Tuesday January 28, 2020

Saliva Test can Detect Oropharyngeal Cancer

Saliva test can detect mouth, throat cancer early

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Saliva test shows promise for earlier and easier detection of mouth and throat cancer. Pixabay

A non-invasive saliva test can detect human papilloma virus-16 — the strain associated with oropharyngeal cancer (OPC) — showing promise for earlier and easier detection of mouth and throat cancer, report researchers.

The novel technique detected OPC in whole saliva in 40 per cent of patients tested and 80 per cent of confirmed OPC patients.

OPC has an approximate incidence of 115,000 cases per year worldwide and is one of the fastest-rising cancers owing to increasing HPV-related incidence, especially in younger patients.

“It is paramount that surveillance methods are developed to improve early detection and outcomes,” said co-lead investigator Tony Jun Huang from Duke University in the US.

Cancers that occur in the back of the mouth and upper throat are often not diagnosed until they become advanced, partly because their location makes them difficult to see during routine clinical exams.

saliva test cancer
Cancers that occur in the back of the mouth and upper throat are often not diagnosed until they become advanced. Pixabay

“The successful detection of HPV from salivary exosomes isolated by our acoustofluidic platform offers distinct advantages, including early detection, risk assessment and screening,” added Dr Huang in a paper published in The Journal of Molecular Diagnostics.

This technique may also help physicians predict which patients will respond well to radiation therapy or achieve longer progression-free survival.

In the study, investigators analyzed saliva samples from 10 patients diagnosed with HPV-OPC using traditional methods.

They found that the technique identified the tumour biomarker in 80 per cent of the cases when coupled with the traditional detection method called droplet digital PCR.

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“The saliva exosome liquid biopsy is an effective early detection and risk assessment approach for OPC,” said co-lead investigator David TW Wong from University of California-Los Angeles.

According to the researchers, this technology can also be used to analyze other biofluids such as blood, urine and plasma. (IANS)

Next Story

Patients May Suffer Invasive Treatments for Harmless Cancers: Researchers

According to the researchers, It is the first time that the risk of overdiagnosis has been quantified across five cancers, anywhere in the world

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A breast cancer diagnosis is terrifying enough at any time. Pixabay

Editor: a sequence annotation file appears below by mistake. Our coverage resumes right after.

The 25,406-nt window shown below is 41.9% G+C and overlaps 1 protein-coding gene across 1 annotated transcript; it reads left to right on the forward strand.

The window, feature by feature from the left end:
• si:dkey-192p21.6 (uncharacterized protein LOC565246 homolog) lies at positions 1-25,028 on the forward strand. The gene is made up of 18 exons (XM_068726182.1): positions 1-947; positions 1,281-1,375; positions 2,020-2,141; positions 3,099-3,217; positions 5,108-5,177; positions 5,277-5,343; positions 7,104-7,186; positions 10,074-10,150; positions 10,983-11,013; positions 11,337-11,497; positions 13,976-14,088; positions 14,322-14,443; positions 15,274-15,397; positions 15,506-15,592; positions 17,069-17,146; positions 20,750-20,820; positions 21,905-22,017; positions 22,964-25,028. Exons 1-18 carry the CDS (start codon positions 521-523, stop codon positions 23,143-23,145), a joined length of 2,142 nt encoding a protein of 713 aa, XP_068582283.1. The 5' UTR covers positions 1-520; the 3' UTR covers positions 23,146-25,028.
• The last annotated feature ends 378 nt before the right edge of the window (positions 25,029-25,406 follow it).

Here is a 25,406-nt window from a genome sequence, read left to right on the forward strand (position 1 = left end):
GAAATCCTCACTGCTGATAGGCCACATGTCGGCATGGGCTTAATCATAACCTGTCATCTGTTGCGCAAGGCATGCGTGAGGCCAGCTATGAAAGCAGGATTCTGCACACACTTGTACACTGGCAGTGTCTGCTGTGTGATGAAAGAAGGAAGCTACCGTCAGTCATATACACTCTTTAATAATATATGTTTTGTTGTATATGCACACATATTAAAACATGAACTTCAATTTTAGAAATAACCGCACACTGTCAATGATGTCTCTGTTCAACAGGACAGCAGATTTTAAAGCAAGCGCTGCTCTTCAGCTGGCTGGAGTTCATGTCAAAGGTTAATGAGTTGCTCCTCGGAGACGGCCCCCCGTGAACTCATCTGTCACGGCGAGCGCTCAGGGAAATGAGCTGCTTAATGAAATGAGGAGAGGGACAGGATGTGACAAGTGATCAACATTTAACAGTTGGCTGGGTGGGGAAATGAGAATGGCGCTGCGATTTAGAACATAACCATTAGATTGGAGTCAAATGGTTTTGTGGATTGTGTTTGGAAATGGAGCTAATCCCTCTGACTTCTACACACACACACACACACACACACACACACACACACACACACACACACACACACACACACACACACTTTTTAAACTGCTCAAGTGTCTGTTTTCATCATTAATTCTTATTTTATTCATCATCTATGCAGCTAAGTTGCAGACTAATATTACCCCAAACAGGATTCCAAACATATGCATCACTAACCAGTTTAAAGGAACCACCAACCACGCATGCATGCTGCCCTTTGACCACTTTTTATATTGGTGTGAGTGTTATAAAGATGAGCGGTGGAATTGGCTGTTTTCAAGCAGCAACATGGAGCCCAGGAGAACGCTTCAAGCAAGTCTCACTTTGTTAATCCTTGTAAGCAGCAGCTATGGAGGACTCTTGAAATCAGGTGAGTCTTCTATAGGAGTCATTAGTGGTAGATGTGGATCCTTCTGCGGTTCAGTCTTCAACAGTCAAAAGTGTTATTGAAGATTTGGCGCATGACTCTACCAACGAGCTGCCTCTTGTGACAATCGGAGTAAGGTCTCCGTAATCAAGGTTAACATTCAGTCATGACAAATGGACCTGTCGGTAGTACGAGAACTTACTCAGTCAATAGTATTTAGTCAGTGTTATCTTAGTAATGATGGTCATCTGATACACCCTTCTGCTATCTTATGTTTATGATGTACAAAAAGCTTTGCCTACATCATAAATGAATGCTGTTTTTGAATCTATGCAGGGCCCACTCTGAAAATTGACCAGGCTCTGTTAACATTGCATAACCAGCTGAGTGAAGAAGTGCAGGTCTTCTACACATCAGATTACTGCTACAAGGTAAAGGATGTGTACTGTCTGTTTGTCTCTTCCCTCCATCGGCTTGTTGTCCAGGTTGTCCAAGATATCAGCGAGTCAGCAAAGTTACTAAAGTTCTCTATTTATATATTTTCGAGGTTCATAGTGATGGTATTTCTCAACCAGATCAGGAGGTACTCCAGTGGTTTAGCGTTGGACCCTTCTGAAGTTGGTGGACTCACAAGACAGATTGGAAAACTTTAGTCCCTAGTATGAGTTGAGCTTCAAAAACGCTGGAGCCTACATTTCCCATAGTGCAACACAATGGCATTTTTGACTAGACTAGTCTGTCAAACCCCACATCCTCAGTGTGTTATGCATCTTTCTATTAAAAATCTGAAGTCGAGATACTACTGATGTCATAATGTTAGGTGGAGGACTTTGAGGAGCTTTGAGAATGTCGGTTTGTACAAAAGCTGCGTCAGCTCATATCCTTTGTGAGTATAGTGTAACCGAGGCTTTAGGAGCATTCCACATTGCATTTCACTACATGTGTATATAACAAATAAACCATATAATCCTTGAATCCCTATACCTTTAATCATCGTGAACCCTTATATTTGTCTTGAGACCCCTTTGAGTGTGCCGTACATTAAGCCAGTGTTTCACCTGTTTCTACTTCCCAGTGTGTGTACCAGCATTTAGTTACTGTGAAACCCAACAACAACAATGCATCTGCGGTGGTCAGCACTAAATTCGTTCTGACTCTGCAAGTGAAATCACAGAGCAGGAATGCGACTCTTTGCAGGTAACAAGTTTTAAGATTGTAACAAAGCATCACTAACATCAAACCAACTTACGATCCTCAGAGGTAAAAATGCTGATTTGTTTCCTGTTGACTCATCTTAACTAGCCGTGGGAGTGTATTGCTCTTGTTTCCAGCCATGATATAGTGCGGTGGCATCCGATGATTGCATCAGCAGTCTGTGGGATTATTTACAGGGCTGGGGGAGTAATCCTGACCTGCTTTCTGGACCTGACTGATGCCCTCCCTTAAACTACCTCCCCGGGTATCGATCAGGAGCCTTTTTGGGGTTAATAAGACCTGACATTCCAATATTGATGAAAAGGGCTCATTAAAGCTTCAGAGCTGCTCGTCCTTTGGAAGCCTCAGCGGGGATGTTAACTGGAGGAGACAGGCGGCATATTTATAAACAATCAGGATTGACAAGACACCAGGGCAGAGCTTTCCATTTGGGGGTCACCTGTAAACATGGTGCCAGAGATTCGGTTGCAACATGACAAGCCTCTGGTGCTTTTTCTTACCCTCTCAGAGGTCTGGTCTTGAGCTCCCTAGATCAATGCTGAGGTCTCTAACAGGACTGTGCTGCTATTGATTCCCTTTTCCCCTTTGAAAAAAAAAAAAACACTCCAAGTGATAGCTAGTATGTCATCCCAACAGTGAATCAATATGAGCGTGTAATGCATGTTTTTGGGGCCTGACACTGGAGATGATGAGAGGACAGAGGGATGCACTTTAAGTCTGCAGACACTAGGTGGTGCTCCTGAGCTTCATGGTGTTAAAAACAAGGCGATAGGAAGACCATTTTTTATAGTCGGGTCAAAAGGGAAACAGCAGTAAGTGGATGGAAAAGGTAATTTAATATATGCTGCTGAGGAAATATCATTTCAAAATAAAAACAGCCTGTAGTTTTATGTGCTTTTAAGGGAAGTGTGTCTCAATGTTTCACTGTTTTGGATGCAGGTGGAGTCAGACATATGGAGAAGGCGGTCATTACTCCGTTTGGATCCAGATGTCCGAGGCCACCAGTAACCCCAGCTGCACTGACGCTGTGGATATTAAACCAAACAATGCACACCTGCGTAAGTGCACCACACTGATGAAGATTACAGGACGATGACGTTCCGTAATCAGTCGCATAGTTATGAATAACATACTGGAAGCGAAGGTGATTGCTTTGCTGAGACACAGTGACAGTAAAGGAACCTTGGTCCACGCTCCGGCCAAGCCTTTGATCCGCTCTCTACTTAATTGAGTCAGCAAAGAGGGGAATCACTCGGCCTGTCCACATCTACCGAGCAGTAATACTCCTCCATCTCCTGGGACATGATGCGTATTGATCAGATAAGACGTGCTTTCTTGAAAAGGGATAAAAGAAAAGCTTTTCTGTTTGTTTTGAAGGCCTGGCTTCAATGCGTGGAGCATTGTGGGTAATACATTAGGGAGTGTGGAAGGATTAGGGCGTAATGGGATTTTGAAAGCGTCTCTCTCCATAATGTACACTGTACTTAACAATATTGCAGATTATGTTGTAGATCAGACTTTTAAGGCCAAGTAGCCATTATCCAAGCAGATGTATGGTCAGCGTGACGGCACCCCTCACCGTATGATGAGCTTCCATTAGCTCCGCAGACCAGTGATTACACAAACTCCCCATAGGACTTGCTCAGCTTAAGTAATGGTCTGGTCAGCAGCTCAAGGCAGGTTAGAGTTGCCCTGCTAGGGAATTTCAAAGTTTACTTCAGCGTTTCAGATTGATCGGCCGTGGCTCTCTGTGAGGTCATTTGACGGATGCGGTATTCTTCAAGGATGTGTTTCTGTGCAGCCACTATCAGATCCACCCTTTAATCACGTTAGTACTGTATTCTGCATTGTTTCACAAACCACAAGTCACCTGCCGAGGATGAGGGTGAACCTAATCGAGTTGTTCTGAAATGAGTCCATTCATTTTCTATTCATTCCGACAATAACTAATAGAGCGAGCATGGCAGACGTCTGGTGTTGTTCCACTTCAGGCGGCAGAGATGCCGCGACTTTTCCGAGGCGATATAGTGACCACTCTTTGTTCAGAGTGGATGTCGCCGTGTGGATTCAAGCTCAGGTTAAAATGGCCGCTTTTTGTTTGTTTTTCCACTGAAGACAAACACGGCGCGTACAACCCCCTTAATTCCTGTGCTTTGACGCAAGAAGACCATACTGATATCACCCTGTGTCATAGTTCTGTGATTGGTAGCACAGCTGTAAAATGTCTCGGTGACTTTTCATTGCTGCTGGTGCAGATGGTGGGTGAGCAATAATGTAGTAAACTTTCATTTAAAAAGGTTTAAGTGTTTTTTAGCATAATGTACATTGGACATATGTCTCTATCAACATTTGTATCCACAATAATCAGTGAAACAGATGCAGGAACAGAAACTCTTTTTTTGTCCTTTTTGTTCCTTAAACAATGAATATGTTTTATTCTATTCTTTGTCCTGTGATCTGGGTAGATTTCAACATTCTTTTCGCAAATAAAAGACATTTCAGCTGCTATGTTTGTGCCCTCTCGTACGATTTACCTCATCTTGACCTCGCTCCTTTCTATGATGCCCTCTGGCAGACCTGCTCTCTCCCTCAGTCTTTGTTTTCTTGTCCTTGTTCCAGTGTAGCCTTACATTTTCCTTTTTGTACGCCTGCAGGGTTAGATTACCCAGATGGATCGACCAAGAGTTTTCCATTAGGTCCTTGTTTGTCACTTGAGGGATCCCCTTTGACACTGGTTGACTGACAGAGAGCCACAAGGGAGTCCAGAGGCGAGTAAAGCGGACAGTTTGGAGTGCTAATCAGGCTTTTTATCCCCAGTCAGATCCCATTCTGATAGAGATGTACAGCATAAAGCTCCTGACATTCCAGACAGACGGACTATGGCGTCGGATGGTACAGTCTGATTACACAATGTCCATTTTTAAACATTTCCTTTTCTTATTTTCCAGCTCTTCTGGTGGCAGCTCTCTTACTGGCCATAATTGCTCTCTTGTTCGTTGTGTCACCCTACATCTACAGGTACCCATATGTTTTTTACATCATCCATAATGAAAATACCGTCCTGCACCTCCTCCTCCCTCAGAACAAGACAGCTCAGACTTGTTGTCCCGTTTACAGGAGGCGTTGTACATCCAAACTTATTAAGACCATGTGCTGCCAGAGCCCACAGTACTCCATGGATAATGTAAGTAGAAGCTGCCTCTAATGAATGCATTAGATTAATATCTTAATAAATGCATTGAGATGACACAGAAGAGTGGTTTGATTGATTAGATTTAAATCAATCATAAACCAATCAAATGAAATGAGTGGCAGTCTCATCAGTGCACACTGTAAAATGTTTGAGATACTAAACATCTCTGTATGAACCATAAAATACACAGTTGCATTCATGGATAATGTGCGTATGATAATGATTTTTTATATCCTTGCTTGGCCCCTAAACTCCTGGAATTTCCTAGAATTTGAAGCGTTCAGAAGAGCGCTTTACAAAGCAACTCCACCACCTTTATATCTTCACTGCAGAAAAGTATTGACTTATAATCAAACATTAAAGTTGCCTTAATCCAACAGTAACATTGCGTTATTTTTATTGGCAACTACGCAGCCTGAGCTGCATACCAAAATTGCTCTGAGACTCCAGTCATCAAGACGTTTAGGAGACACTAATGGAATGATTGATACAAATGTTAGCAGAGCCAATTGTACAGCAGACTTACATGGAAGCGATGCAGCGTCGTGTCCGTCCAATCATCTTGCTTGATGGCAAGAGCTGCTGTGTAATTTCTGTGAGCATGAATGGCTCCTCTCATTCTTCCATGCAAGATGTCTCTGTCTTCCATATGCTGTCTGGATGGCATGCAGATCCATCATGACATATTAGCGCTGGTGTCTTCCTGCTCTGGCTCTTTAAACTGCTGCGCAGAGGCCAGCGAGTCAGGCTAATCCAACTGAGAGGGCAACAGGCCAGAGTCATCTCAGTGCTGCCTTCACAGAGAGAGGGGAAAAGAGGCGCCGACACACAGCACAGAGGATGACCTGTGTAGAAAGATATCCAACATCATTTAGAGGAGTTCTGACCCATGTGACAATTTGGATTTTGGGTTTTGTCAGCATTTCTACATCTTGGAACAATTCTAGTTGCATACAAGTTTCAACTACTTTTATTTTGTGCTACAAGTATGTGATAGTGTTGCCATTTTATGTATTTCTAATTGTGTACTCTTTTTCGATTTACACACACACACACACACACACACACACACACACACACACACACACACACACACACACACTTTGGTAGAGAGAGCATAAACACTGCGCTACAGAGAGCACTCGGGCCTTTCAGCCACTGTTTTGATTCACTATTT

Researchers have revealed that Australians are increasingly being diagnosed with potentially harmless cancers, which if left undetected or untreated, may expose them to unnecessary surgeries and chemotherapy.

The research, published in the Medical Journal of Australia, drew on data from the Australian Institute of Health and Welfare to compare how the lifetime risk of five cancers had changed between 1982 and 2012.

The study shows compared to 30 years ago, Australians are much more likely to experience a cancer diagnosis in their lifetime.

“Cancer treatments such as surgery, radiotherapy, endocrine and chemotherapy carry risks of physical harms,” said the study authors from Bond University, University of Sydney and Griffith University in Australia.

“In the absence of overdiagnosis, these harms are generally considered acceptable. In the context of overdiagnosed cancers, however, affected individuals cannot benefit but can only be harmed by these treatments,” authors added.

The figures suggest that in 2012 24 per cent of cancers or carcinomas in men were overdiagnosed. These included 42 per cent of prostate cancers, 42 per cent of renal cancers, 73 per cent of thyroid cancers and 58 per cent of melanomas.

Cancer
Cancer Ribbon. Pixabay

For women, 18 per cent of cancers or carcinomas were overdiagnosed, including 22 per cent of breast cancers, 58 per cent of renal cancers, 73 per cent of thyroid cancers and 58 per cent of melanomas.

The figures are significant because of the harm that can occur from cancer treatment of patients who would never have had symptoms in their lifetime.

The authors also refer to separate studies showing overdiagnosis could be linked to psychological problems.

“For example, men’s risk of suicide appears to increase in the year after receiving a prostate cancer diagnosis,” researchers said.

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According to the researchers, It is the first time that the risk of overdiagnosis has been quantified across five cancers, anywhere in the world.”

The findings also suggest an important role for health services such as the Australian Institute of Health and Welfare, in detecting potential overdiagnosis and alerting health policy decision makers to the problem early on. (IANS)